Cost of Ownership

Most buyers in this sector realised quite some time ago that the bargains are back for those that care to go looking. Take the Insignia range for example. Even the outgoing car had its premium-badged rivals on the back foot. Fleet News calculated that a £20,000 diesel Insignia would cost 58 pence per mile to run over three years and 36,000 miles. If you wanted a prestige badge, you'd be looking at fronting up more than £5,000 extra to land a BMW 3 Series diesel which would offer you less gear, less space and would cost from 62 pence per mile to run. The latest Insignia range improves efficiency still further. Those 2.0-litre CDTi engines are a case in point. The 170PS version we've been looking at here manages 65.7mpg on the combined cycle and 114g/km of CO2. If you can be content with the older-tech 120 and 140PS 2.0 CDTi ecoFLEX units, then you could achieve 76.3mpg and 98g/km of CO2. These kinds of figures look tempting, given the upfront price savings this Vauxhall offers over other conventional segment choices like Ford's Mondeo and Volkswagen's Passat. A Passat 2.0 TDI 150 BlueMotion Technology model, for example, would cost over £3,000 more to buy than a directly comparable Insignia 2.0 CDTi 170.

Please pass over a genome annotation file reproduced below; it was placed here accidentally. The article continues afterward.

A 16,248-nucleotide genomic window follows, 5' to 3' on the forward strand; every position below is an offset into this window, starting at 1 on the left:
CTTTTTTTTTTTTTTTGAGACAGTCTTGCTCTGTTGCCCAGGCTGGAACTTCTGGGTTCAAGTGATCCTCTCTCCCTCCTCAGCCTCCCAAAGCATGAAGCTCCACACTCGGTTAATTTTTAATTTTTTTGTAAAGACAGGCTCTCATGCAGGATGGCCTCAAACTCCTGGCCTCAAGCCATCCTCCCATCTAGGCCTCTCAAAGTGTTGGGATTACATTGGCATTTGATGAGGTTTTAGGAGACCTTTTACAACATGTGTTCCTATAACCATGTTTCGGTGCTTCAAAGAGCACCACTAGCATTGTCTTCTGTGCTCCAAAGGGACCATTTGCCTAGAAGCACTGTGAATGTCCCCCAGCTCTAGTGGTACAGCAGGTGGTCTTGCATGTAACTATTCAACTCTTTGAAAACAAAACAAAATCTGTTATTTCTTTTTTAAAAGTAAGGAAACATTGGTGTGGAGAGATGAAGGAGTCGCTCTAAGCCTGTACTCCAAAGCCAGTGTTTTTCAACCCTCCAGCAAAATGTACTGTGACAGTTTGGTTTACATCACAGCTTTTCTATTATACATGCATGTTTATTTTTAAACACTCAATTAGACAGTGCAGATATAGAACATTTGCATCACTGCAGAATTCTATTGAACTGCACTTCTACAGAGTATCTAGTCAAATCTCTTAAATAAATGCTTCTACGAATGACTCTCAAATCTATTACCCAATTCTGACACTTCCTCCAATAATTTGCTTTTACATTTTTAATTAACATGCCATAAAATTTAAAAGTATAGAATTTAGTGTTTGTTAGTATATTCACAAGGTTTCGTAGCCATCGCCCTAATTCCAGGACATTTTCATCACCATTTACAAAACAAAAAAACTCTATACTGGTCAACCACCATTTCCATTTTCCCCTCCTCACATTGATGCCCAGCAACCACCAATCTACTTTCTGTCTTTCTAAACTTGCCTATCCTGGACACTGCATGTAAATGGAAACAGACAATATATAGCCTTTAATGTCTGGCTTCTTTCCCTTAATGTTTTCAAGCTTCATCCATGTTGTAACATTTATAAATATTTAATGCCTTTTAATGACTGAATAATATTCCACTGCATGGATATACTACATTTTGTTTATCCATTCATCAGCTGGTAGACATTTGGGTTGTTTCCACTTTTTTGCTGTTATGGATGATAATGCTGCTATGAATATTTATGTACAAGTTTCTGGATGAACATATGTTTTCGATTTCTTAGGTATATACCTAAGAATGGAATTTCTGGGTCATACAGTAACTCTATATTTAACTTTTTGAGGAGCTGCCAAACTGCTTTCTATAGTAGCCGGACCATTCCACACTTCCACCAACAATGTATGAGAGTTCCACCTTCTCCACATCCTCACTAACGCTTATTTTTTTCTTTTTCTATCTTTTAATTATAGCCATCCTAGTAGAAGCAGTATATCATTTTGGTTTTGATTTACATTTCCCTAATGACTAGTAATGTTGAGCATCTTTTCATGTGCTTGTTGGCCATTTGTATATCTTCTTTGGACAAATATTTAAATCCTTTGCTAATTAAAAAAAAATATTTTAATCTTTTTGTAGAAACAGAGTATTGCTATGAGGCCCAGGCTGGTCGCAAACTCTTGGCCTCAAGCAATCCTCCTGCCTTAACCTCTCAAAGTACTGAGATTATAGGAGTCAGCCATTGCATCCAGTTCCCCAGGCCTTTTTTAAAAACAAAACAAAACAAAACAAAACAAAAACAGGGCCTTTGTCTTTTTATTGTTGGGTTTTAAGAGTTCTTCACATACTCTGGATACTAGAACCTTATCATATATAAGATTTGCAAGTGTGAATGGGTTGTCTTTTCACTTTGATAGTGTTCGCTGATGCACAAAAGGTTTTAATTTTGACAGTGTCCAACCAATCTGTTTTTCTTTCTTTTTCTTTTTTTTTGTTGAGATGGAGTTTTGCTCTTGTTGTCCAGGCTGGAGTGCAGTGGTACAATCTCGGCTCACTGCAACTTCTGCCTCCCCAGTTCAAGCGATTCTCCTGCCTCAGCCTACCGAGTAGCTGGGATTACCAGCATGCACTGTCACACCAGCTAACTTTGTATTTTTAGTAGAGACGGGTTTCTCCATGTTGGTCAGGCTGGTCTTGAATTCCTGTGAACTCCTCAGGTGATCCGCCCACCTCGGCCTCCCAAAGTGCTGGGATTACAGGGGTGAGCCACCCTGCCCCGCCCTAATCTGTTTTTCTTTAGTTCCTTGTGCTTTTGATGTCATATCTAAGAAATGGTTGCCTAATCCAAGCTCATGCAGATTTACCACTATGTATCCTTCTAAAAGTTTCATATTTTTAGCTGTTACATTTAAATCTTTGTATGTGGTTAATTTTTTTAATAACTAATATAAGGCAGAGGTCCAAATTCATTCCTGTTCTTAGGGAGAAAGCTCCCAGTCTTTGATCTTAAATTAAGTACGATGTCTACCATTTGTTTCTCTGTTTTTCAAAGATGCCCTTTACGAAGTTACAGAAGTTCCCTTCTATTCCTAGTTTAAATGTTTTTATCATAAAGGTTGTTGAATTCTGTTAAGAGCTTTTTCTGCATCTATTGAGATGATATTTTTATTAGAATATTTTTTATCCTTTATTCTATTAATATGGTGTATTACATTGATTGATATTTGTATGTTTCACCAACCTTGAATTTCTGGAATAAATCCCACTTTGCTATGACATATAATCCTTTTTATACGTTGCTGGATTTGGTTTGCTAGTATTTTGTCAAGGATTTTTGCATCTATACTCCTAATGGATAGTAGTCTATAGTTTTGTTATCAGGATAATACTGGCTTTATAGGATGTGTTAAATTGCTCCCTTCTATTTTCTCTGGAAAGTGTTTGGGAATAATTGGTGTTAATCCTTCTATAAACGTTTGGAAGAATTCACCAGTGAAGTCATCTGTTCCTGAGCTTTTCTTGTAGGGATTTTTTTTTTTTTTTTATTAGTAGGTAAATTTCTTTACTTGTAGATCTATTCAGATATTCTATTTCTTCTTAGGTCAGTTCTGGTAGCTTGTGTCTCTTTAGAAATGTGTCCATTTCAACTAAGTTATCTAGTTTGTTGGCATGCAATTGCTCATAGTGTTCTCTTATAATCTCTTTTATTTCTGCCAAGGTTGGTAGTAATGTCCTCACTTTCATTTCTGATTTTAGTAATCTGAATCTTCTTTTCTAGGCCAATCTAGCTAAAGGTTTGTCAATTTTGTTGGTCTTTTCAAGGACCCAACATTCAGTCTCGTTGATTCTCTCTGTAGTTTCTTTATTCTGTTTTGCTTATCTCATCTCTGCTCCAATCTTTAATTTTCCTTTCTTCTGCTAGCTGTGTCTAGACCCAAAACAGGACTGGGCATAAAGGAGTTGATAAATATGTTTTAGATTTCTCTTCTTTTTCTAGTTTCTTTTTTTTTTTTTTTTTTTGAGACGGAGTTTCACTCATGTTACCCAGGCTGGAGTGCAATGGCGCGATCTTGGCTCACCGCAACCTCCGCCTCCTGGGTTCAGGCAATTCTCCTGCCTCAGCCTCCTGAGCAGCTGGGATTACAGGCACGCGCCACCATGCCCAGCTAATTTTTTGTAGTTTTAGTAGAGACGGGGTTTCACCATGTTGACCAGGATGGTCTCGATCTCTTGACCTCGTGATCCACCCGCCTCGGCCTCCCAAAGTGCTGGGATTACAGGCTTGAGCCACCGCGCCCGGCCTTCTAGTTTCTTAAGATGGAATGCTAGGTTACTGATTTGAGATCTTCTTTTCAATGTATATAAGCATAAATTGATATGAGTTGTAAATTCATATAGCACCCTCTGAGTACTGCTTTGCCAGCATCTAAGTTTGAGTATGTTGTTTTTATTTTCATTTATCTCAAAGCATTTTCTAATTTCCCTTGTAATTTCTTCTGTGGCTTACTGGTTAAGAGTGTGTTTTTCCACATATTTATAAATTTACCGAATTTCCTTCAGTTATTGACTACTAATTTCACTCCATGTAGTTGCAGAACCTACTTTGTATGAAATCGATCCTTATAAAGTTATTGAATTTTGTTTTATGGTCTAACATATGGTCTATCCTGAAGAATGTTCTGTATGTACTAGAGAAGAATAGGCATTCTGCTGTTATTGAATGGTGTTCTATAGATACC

Summary

Almost steathily, the Vauxhall Insignia has become a real conender in the medum range Mondeo class - and engines like the 2.0 CDTi 170 unit we've been looking at here are part of the reason why. It's hard to argue with a diesel-powered 170PS Insignia pitched at pricing starting from around £20,000 that comes a huge specification list, allowing first owners peace of mind for as long as they own the car, up to 100,000 miles. Vauxhall just needed to tidy up some of the aspects of this model that were beginning to date. It's done that and more. Here's to unsung heroes.